Marvel: Ultimate Alliance Fan Day Tour

By Eli Green
October 25, 2006 - 13:15

Imagine my surprise, two weeks ago, when I got an email from Activision inviting me to spend a day at Raven Software's studio, touring the facility, having a Q&A session between serious Marvel fans and the development team and playing their upcoming game, Marvel: Ultimate Alliance, on the Xbox 360. Needless to say, I was excited. I had to go, not just because I really wanted to get my hands on the game and check out the studio, but to ensure that you, our dear readers, get the inside look at how the games are brought to you.

Last Monday I departed from Toronto, headed for Madison, Wisconsin. The plan was simple enough, stop over in Chicago to meet up with Activision's rep and catch a connecting flight to Madison. Unfortunately, our luck went sour and our flight was cancelled, and we spent approximately three hours trying to find other flights, to no avail. We ended up renting a car and driving the two and a half hours from Chicago to Madison in the pouring rain, not really the way things had been planned, but it worked. At a little past 9 AM the next morning, myself, a couple of the Marvel fans and the Activision rep entered the studio, to later be joined by a couple more fans and one other reporter.

Coming into the entrance hallway of a developer isn't necessarily an exciting event in most cases, but entering Raven Software's studio to be greeted by a raven sculpture on either side of you, the massive Raven Software logo behind the front desk and the three lighted, movie style posters on the wall to your left could get you thinking otherwise.

Raven's studio space is massive. There are three different studio sections, each working on a different game at the same time – the Wolfenstein section (currently working on the next gen game), the Marvel section (specifically designated for Marvel games, not just Ultimate Alliance), and what was once the Quake 4 section (they wouldn't tell us what was currently being developed in that section. Heading through the studio, we passed by multiple offices, including those of Dan Edwards, Raven's lead programmer, and Dan Vondrak, the project lead for Ultimate Alliance (who also happened to be our tour guide). We passed through more hallways, arriving at the sound rooms, where most of the voice recording and sound effects are done, and then we headed to the motion capture room, where one of the directors was already dressed in the motion capture suit to show us how it all works.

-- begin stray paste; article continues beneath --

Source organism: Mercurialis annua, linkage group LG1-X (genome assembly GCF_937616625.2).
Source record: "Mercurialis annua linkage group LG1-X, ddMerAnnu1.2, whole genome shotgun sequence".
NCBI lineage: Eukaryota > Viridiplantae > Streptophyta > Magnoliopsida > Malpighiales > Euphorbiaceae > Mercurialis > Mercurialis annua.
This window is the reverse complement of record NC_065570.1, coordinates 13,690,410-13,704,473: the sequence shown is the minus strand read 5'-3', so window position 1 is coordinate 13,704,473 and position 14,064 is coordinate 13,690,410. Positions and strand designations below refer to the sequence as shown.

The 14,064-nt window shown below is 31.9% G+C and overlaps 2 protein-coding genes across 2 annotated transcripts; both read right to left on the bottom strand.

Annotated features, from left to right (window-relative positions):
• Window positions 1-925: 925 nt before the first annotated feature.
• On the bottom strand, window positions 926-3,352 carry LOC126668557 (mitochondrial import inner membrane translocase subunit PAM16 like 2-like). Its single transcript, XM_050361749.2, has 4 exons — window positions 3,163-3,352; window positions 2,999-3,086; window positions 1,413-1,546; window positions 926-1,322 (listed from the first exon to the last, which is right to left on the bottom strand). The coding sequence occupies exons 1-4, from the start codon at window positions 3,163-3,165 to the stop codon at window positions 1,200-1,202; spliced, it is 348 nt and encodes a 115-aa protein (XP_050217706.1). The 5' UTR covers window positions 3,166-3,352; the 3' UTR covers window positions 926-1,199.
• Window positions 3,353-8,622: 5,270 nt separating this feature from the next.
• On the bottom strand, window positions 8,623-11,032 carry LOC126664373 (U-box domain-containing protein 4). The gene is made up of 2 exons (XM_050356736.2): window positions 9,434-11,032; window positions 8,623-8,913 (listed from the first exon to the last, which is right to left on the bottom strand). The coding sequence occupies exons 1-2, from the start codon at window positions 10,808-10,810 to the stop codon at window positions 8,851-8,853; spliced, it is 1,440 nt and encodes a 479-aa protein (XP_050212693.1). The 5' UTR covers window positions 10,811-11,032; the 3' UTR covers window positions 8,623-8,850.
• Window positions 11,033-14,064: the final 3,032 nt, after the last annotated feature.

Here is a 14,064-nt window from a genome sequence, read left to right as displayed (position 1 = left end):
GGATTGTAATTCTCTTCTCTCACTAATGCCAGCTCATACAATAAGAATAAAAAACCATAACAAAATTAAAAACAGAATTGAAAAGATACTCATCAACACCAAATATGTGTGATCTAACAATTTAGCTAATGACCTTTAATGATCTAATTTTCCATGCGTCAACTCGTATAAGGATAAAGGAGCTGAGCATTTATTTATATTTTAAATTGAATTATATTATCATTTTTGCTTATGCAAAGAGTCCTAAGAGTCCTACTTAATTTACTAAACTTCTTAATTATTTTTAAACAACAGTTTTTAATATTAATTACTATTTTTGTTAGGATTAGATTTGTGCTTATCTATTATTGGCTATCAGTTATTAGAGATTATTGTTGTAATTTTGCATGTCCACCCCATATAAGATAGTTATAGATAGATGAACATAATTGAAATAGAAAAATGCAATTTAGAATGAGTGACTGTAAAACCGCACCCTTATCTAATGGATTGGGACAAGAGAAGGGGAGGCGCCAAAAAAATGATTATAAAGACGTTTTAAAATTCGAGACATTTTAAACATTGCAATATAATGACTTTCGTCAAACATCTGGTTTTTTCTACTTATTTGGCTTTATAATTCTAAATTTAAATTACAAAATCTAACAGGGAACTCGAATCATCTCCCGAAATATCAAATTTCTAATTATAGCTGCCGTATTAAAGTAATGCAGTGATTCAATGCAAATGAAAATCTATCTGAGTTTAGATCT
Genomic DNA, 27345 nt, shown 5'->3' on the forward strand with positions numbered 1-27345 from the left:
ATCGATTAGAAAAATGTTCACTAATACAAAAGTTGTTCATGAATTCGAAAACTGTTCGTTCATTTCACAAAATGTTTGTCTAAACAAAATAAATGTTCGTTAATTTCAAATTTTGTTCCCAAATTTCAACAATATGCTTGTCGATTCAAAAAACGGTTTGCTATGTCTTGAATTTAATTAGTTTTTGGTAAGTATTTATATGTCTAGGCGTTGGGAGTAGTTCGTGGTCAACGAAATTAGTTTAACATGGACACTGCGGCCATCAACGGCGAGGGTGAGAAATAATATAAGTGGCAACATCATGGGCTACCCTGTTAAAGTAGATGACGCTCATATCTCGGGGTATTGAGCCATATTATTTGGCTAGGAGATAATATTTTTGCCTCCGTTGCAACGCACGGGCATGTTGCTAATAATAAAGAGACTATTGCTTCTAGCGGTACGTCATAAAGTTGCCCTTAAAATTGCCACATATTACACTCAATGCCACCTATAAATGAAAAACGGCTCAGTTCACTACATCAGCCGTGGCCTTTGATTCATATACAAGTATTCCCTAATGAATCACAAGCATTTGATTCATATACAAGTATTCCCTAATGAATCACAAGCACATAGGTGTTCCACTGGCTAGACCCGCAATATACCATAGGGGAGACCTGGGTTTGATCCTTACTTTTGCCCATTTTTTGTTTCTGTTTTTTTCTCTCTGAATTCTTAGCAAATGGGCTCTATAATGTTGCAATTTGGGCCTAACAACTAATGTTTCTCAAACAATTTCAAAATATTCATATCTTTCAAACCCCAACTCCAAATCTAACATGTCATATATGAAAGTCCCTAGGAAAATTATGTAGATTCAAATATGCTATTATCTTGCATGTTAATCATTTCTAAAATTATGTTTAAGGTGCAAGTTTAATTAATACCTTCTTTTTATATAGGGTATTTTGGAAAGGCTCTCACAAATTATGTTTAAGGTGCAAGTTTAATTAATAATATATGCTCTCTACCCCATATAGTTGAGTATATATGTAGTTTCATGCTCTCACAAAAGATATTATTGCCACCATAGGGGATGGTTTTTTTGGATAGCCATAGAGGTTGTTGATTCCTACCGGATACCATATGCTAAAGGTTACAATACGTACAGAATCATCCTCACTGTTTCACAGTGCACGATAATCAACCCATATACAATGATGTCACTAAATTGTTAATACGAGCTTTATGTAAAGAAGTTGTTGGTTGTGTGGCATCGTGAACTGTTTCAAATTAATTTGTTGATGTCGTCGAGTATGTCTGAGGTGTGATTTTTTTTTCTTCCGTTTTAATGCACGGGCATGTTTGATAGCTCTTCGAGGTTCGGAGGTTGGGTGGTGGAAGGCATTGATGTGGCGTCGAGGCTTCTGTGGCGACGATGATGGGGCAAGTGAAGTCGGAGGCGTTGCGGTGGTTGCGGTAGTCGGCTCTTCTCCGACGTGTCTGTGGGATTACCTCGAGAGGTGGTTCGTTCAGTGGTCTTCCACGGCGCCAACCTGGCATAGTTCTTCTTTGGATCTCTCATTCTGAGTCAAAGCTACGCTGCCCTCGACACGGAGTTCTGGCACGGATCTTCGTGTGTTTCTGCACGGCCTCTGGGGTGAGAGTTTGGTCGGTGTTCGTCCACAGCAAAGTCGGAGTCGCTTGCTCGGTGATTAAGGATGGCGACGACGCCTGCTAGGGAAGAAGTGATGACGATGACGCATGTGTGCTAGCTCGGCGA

Raven's motion capture room is positively huge. It's so big that the team decided to set it up so that they can do wire work with it, though they say they haven't used it yet because none of them are brave enough to try it out yet. An array of infrared cameras, spread throughout the room, create a perimeter for the motion actors to do any and all actions the team wishes to capture and the computers then process those actions for the team to add onto the characters in their games. The cameras pick up the actor's movements from special balls placed on their suit. As you may note, by taking a look at the pictures, the balls light up like a Christmas tree when the flash from a regular camera is used.


After we had finished checking out the studio, it was off to the conference room to play the game. Raven had specially set up the room with high definition plasma displays for us to play on, all along the conference table. While I did see one Playstation 3, they said they didn't have enough of them for us to test out that version. It's unfortunate that it had to work out that way, but considering how Sony's already going to be falling seriously short of their original target for launch date shipments, we could hardly blame Raven for it.

I'll have an entire, fully detailed article devoted to how Marvel: Ultimate Alliance plays hands-on, but for now, I'll let you know that I enjoyed it. Check back soon for more.



Last Updated: August 31, 2023 - 08:12

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